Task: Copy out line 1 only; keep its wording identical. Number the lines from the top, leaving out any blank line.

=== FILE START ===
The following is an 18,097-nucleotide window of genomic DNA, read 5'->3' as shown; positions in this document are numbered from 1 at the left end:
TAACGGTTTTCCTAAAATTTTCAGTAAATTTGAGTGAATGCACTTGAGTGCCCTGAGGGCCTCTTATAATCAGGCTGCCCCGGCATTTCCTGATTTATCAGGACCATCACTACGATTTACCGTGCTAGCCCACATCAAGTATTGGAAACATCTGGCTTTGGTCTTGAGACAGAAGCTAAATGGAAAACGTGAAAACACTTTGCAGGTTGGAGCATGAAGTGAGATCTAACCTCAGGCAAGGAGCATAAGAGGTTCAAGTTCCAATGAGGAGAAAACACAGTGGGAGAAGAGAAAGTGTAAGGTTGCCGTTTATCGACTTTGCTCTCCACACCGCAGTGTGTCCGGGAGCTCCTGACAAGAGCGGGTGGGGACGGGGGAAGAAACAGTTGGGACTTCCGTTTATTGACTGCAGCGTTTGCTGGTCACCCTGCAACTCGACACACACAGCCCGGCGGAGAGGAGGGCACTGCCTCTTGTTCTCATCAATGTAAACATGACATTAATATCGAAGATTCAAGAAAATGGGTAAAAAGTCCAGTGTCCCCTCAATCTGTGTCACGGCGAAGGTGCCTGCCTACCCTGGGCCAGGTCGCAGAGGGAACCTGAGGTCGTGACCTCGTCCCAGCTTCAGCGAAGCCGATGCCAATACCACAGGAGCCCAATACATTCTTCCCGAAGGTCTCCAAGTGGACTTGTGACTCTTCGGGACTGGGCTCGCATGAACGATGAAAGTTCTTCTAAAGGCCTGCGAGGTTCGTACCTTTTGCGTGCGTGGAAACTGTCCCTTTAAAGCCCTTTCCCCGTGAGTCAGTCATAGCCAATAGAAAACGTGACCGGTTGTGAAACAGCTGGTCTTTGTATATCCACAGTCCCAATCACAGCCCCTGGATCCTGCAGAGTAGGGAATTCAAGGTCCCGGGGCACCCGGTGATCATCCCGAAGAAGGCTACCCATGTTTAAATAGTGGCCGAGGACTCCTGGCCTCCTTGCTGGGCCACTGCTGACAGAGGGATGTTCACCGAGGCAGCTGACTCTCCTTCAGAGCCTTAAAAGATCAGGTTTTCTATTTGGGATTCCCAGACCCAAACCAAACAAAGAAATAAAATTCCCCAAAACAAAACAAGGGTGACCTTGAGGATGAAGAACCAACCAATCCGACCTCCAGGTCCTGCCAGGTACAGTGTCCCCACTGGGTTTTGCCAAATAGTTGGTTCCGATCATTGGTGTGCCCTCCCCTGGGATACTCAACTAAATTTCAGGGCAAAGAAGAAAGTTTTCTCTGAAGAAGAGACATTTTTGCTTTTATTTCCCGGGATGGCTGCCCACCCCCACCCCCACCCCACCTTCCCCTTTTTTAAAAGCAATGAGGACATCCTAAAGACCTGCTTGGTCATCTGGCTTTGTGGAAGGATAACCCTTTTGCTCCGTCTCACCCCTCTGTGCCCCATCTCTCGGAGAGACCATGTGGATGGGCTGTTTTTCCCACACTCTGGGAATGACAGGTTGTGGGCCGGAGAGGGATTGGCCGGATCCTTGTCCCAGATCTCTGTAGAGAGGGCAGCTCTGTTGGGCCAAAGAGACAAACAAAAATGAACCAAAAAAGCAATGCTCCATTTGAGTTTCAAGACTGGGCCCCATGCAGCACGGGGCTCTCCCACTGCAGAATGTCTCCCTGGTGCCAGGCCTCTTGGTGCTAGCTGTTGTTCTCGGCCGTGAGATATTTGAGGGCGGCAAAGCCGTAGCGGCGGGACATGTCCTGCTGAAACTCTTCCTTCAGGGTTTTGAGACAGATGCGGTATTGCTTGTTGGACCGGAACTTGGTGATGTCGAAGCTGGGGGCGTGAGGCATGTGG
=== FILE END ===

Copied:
The following is an 18,097-nucleotide window of genomic DNA, read 5'->3' as shown; positions in this document are numbered from 1 at the left end: